While that language may appeal to a certain set of Republican voters, it would likely anger most Arizona voters, “especially considering upwards of 80% or more … vote by early ballot,” said Paul Bentz, chief pollster at HighGround Inc.
Bentz said Bowers’ move with HB 2596 showed “that there (are) even Republicans who recognize that some of the proposals are not having merit and should not be really considered in any serious way.”
But HB 2596 is just one of scores of what one advocate calls “democracy-undermining bills” in the Legislature this year.
“It’s not just that one bill, the provisions that are in that bill are broken up into a bunch of other bills,” said Alex Gulotta, Arizona director of the group All Voting is Local.
“We have real concern, because there are extreme anti-democratic policies that are being pushed by a whole host of legislators that basically undermine our freedom to vote,” Gulotta said.
Grossfeld said Democrats should “not hold out a whole lot of hope for a Republican assist” in the Legislature. He said they would be better served by focusing on ballot initiatives and voter referendums “to stop the worst of the worst.”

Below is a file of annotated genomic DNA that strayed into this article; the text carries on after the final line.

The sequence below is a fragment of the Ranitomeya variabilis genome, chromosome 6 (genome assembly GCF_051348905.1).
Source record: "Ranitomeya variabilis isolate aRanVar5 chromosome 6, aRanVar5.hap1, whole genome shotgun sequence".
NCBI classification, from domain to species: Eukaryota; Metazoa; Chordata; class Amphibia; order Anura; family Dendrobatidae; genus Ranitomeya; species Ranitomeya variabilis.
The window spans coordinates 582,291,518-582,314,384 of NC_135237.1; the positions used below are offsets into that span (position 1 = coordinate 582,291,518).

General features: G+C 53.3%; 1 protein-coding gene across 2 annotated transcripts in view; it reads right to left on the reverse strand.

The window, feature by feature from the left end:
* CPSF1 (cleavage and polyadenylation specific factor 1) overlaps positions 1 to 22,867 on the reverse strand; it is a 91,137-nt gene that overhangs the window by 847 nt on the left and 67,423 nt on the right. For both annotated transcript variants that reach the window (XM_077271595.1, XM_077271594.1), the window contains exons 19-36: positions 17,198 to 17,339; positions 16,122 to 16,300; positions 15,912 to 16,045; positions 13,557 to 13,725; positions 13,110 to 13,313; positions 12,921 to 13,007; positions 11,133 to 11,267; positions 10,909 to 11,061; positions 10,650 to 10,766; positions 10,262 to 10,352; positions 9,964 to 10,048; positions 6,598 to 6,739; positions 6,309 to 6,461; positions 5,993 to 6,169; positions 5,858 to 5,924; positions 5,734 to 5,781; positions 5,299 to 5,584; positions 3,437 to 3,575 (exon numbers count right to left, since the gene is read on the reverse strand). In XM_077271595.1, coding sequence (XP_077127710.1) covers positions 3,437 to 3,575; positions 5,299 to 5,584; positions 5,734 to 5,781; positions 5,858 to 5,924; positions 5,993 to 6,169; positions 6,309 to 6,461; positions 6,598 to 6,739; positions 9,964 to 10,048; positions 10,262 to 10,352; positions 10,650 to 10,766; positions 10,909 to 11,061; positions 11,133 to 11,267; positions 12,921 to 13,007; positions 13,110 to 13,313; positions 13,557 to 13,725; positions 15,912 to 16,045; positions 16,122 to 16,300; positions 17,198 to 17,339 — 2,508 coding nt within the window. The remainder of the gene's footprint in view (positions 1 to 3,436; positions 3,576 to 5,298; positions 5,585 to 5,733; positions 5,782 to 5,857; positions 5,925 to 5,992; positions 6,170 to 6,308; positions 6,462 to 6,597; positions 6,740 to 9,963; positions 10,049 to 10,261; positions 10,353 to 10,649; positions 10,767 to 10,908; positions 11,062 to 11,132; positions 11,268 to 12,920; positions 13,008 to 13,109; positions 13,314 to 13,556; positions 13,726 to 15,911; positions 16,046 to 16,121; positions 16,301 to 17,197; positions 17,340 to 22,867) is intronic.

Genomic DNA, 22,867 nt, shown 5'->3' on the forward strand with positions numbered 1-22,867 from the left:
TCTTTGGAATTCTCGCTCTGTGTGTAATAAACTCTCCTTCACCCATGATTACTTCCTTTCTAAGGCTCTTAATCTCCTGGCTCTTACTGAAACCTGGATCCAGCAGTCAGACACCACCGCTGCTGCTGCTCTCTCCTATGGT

The Arizona Democratic Party two weeks ago endorsed a proposed initiative that Terán said prevents “the Legislature from overturning future presidential elections … establishes both the same-day and automatic voter registration, restores the popular Permanent Early Voting List and expands voting access to Arizonans with disabilities.”
While Democrats look for help from the other side of the aisle, Longdon said it shouldn’t be a partisan issue.
“What we’re really talking about here is protecting democracy, and that shouldn’t be a Democratic value or a Republican value,” Longdon said. “An accurate, secure and accessible election should be the goal of every legislator in this body.”
Cronkite News reporter Alexia Stanbridge contributed to this report.